This month, the Peace Corps marks 50 years of work across the developing world. It was founded in 1961 by President John F. Kennedy and has been supported by other presidents, including Barack Obama, who has emphasized the need for public service.
This month’s celebrations will recognize the achievements of volunteers past and present.
The group’s regional director for Africa, Dick Day, says even though the mission of the Peace Corps has remained the same over years “of promoting world peace and friendship… there have been changes according to the needs of the communities [where the volunteers] serve.”
Some of that change has been in the education sector.
“There has been some evolution,” says Day, whose office determines the number of volunteers in Africa and provides support for the field offices in the 27 countries where they operate. “We have moved from having essentially nothing but teachers in the classrooms to doing much more teacher training and working with parent-teachers associations.”
A Peace Corps Volunteer works with a Tanganyikan caterpillar driver on the Great Ruaha road project. They are working to better access a sugar refinery.(1962)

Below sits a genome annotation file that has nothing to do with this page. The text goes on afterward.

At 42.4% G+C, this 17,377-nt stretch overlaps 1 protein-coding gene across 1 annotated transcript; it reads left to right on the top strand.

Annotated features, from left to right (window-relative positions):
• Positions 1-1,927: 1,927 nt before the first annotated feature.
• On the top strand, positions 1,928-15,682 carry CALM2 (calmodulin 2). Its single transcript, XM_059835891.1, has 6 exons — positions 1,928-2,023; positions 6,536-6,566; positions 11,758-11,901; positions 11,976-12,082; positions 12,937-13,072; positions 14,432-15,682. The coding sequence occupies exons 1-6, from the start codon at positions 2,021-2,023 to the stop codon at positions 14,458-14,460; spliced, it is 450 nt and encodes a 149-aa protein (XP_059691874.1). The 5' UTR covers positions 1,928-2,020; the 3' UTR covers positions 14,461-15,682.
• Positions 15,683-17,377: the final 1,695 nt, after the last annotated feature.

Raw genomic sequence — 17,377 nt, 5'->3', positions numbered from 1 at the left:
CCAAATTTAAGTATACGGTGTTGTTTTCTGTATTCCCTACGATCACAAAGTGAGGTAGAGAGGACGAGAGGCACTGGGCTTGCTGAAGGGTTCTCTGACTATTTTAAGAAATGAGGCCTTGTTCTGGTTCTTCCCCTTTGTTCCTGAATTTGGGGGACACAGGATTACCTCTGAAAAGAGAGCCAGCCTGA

In the health field, volunteers continue to provide primary care and support, “but clearly one of the emphases we have had in the last ten to fifteen years has been a heavy focus on HIV/AIDS prevention… particularly working with orphans and vulnerable children.”
The Peace Corps also works to stem the spread of malaria, which continues to claim lives in sub-Saharan Africa. One of the highlights of the celebration will be “a Stamp Out Malaria in Africa initiative that will be rolled out in 25 out of the 27 countries [on the continent where we have a presence].”
The agency also works in partnership with local communities on issues like youth development and training small enterprises in business practices.
Carrying the torch
In remarks to mark the beginning of the celebration, Peace Corps director Aaron Williams said the organization will remain “vibrant for another 50 years.”
He said it will grow and adapt and continue “to carry the torch of President Kennedy’s revolutionary idea and [respond] to President Obama’s call to service.”
To mark the milestone, Peace Corps staff and returned volunteers are taking part in local service projects both in the United States and in Peace Corps host countries.
In Africa, the Peace Corps has sent thousands of volunteers to work in communities on a range of projects, in fields that include agriculture, business and information technology, education, environment and health.
Since its founding, more than 200,000 Americans have served in the Peace Corps in 139 countries. Today, it has more than 8,650 volunteers in 77 countries.